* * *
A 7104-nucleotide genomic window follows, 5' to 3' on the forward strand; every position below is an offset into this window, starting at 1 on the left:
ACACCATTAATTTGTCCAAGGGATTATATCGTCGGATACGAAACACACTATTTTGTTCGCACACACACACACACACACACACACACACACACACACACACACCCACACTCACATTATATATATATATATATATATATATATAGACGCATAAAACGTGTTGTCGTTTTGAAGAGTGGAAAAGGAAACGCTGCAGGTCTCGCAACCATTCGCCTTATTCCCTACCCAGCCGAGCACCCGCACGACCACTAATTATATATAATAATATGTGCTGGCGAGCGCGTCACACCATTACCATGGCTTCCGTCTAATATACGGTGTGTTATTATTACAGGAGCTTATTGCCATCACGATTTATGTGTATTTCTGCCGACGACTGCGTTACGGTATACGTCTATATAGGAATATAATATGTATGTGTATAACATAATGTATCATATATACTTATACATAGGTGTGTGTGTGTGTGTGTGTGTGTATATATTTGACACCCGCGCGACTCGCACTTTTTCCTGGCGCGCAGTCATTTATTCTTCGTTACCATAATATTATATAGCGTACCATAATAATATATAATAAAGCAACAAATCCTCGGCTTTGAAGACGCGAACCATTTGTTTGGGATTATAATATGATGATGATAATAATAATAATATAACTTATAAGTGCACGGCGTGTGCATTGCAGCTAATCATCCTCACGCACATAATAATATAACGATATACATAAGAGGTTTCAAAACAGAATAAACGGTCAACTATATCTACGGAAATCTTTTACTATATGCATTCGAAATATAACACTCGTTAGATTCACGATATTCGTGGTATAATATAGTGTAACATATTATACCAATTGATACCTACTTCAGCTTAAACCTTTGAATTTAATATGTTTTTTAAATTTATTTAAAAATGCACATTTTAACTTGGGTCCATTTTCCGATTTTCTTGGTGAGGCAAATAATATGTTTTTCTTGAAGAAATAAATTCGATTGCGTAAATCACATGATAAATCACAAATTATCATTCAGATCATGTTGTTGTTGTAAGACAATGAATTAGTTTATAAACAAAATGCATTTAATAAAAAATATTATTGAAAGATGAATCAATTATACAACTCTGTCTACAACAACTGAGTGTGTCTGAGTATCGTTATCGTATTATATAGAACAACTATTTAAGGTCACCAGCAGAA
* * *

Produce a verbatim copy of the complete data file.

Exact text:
A 7104-nucleotide genomic window follows, 5' to 3' on the forward strand; every position below is an offset into this window, starting at 1 on the left:
ACACCATTAATTTGTCCAAGGGATTATATCGTCGGATACGAAACACACTATTTTGTTCGCACACACACACACACACACACACACACACACACACACACACACCCACACTCACATTATATATATATATATATATATATATATAGACGCATAAAACGTGTTGTCGTTTTGAAGAGTGGAAAAGGAAACGCTGCAGGTCTCGCAACCATTCGCCTTATTCCCTACCCAGCCGAGCACCCGCACGACCACTAATTATATATAATAATATGTGCTGGCGAGCGCGTCACACCATTACCATGGCTTCCGTCTAATATACGGTGTGTTATTATTACAGGAGCTTATTGCCATCACGATTTATGTGTATTTCTGCCGACGACTGCGTTACGGTATACGTCTATATAGGAATATAATATGTATGTGTATAACATAATGTATCATATATACTTATACATAGGTGTGTGTGTGTGTGTGTGTGTGTATATATTTGACACCCGCGCGACTCGCACTTTTTCCTGGCGCGCAGTCATTTATTCTTCGTTACCATAATATTATATAGCGTACCATAATAATATATAATAAAGCAACAAATCCTCGGCTTTGAAGACGCGAACCATTTGTTTGGGATTATAATATGATGATGATAATAATAATAATATAACTTATAAGTGCACGGCGTGTGCATTGCAGCTAATCATCCTCACGCACATAATAATATAACGATATACATAAGAGGTTTCAAAACAGAATAAACGGTCAACTATATCTACGGAAATCTTTTACTATATGCATTCGAAATATAACACTCGTTAGATTCACGATATTCGTGGTATAATATAGTGTAACATATTATACCAATTGATACCTACTTCAGCTTAAACCTTTGAATTTAATATGTTTTTTAAATTTATTTAAAAATGCACATTTTAACTTGGGTCCATTTTCCGATTTTCTTGGTGAGGCAAATAATATGTTTTTCTTGAAGAAATAAATTCGATTGCGTAAATCACATGATAAATCACAAATTATCATTCAGATCATGTTGTTGTTGTAAGACAATGAATTAGTTTATAAACAAAATGCATTTAATAAAAAATATTATTGAAAGATGAATCAATTATACAACTCTGTCTACAACAACTGAGTGTGTCTGAGTATCGTTATCGTATTATATAGAACAACTATTTAAGGTCACCAGCAGAA